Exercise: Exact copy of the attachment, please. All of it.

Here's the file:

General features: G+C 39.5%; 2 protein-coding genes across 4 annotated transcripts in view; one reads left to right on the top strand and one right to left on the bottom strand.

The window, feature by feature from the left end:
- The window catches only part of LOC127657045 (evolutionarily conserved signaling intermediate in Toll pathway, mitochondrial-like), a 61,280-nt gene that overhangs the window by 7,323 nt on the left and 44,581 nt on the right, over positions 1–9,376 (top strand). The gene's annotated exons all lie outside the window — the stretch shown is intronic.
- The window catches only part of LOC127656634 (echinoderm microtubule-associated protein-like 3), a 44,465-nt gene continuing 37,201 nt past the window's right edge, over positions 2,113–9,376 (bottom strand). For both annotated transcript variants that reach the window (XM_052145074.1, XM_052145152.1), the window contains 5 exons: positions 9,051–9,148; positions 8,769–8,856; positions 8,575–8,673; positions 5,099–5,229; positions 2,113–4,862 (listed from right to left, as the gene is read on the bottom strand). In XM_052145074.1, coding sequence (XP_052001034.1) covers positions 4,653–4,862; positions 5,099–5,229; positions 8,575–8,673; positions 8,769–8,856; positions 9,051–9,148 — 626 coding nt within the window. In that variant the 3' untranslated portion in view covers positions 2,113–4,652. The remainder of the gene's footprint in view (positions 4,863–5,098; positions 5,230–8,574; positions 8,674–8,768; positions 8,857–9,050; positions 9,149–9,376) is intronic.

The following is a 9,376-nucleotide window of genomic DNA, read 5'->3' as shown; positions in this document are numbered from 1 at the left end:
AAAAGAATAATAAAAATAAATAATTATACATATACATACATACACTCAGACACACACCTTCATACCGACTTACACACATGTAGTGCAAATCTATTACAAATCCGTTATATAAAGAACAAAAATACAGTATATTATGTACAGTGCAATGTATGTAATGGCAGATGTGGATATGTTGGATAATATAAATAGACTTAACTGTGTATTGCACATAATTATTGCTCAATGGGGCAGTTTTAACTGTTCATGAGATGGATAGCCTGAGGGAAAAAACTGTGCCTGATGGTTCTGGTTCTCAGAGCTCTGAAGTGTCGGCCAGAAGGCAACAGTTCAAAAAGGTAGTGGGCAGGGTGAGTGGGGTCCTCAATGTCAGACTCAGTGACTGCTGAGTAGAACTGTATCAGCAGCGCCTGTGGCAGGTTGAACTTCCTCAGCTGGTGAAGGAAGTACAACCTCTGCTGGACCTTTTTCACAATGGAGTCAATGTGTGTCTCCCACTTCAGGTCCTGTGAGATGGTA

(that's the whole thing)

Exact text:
General features: G+C 39.5%; 2 protein-coding genes across 4 annotated transcripts in view; one reads left to right on the top strand and one right to left on the bottom strand.

The window, feature by feature from the left end:
- The window catches only part of LOC127657045 (evolutionarily conserved signaling intermediate in Toll pathway, mitochondrial-like), a 61,280-nt gene that overhangs the window by 7,323 nt on the left and 44,581 nt on the right, over positions 1–9,376 (top strand). The gene's annotated exons all lie outside the window — the stretch shown is intronic.
- The window catches only part of LOC127656634 (echinoderm microtubule-associated protein-like 3), a 44,465-nt gene continuing 37,201 nt past the window's right edge, over positions 2,113–9,376 (bottom strand). For both annotated transcript variants that reach the window (XM_052145074.1, XM_052145152.1), the window contains 5 exons: positions 9,051–9,148; positions 8,769–8,856; positions 8,575–8,673; positions 5,099–5,229; positions 2,113–4,862 (listed from right to left, as the gene is read on the bottom strand). In XM_052145074.1, coding sequence (XP_052001034.1) covers positions 4,653–4,862; positions 5,099–5,229; positions 8,575–8,673; positions 8,769–8,856; positions 9,051–9,148 — 626 coding nt within the window. In that variant the 3' untranslated portion in view covers positions 2,113–4,652. The remainder of the gene's footprint in view (positions 4,863–5,098; positions 5,230–8,574; positions 8,674–8,768; positions 8,857–9,050; positions 9,149–9,376) is intronic.

The following is a 9,376-nucleotide window of genomic DNA, read 5'->3' as shown; positions in this document are numbered from 1 at the left end:
AAAAGAATAATAAAAATAAATAATTATACATATACATACATACACTCAGACACACACCTTCATACCGACTTACACACATGTAGTGCAAATCTATTACAAATCCGTTATATAAAGAACAAAAATACAGTATATTATGTACAGTGCAATGTATGTAATGGCAGATGTGGATATGTTGGATAATATAAATAGACTTAACTGTGTATTGCACATAATTATTGCTCAATGGGGCAGTTTTAACTGTTCATGAGATGGATAGCCTGAGGGAAAAAACTGTGCCTGATGGTTCTGGTTCTCAGAGCTCTGAAGTGTCGGCCAGAAGGCAACAGTTCAAAAAGGTAGTGGGCAGGGTGAGTGGGGTCCTCAATGTCAGACTCAGTGACTGCTGAGTAGAACTGTATCAGCAGCGCCTGTGGCAGGTTGAACTTCCTCAGCTGGTGAAGGAAGTACAACCTCTGCTGGACCTTTTTCACAATGGAGTCAATGTGTGTCTCCCACTTCAGGTCCTGTGAGATGGTA